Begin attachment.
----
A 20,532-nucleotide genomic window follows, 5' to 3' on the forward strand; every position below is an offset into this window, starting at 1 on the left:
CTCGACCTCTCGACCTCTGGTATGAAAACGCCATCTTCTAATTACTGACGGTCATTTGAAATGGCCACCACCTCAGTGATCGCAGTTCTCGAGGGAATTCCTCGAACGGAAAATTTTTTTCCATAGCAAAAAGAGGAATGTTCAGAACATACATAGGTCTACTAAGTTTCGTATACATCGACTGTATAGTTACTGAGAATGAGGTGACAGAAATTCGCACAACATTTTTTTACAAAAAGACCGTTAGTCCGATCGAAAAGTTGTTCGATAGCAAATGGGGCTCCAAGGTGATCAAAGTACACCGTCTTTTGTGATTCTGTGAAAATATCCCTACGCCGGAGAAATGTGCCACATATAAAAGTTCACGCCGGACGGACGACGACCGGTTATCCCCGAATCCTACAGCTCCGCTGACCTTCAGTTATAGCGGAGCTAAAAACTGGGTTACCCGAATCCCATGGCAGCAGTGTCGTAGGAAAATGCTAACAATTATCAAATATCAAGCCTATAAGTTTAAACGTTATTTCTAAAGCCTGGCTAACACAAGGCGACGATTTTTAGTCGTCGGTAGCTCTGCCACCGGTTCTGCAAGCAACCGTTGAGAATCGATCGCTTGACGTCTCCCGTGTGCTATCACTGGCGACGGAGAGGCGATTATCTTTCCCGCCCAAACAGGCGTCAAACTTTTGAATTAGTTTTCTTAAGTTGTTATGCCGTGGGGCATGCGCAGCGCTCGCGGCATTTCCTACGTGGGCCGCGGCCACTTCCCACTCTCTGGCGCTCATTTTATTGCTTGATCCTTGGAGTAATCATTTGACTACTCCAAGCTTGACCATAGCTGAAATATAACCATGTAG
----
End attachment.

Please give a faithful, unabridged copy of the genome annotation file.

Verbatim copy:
A 20,532-nucleotide genomic window follows, 5' to 3' on the forward strand; every position below is an offset into this window, starting at 1 on the left:
CTCGACCTCTCGACCTCTGGTATGAAAACGCCATCTTCTAATTACTGACGGTCATTTGAAATGGCCACCACCTCAGTGATCGCAGTTCTCGAGGGAATTCCTCGAACGGAAAATTTTTTTCCATAGCAAAAAGAGGAATGTTCAGAACATACATAGGTCTACTAAGTTTCGTATACATCGACTGTATAGTTACTGAGAATGAGGTGACAGAAATTCGCACAACATTTTTTTACAAAAAGACCGTTAGTCCGATCGAAAAGTTGTTCGATAGCAAATGGGGCTCCAAGGTGATCAAAGTACACCGTCTTTTGTGATTCTGTGAAAATATCCCTACGCCGGAGAAATGTGCCACATATAAAAGTTCACGCCGGACGGACGACGACCGGTTATCCCCGAATCCTACAGCTCCGCTGACCTTCAGTTATAGCGGAGCTAAAAACTGGGTTACCCGAATCCCATGGCAGCAGTGTCGTAGGAAAATGCTAACAATTATCAAATATCAAGCCTATAAGTTTAAACGTTATTTCTAAAGCCTGGCTAACACAAGGCGACGATTTTTAGTCGTCGGTAGCTCTGCCACCGGTTCTGCAAGCAACCGTTGAGAATCGATCGCTTGACGTCTCCCGTGTGCTATCACTGGCGACGGAGAGGCGATTATCTTTCCCGCCCAAACAGGCGTCAAACTTTTGAATTAGTTTTCTTAAGTTGTTATGCCGTGGGGCATGCGCAGCGCTCGCGGCATTTCCTACGTGGGCCGCGGCCACTTCCCACTCTCTGGCGCTCATTTTATTGCTTGATCCTTGGAGTAATCATTTGACTACTCCAAGCTTGACCATAGCTGAAATATAACCATGTAG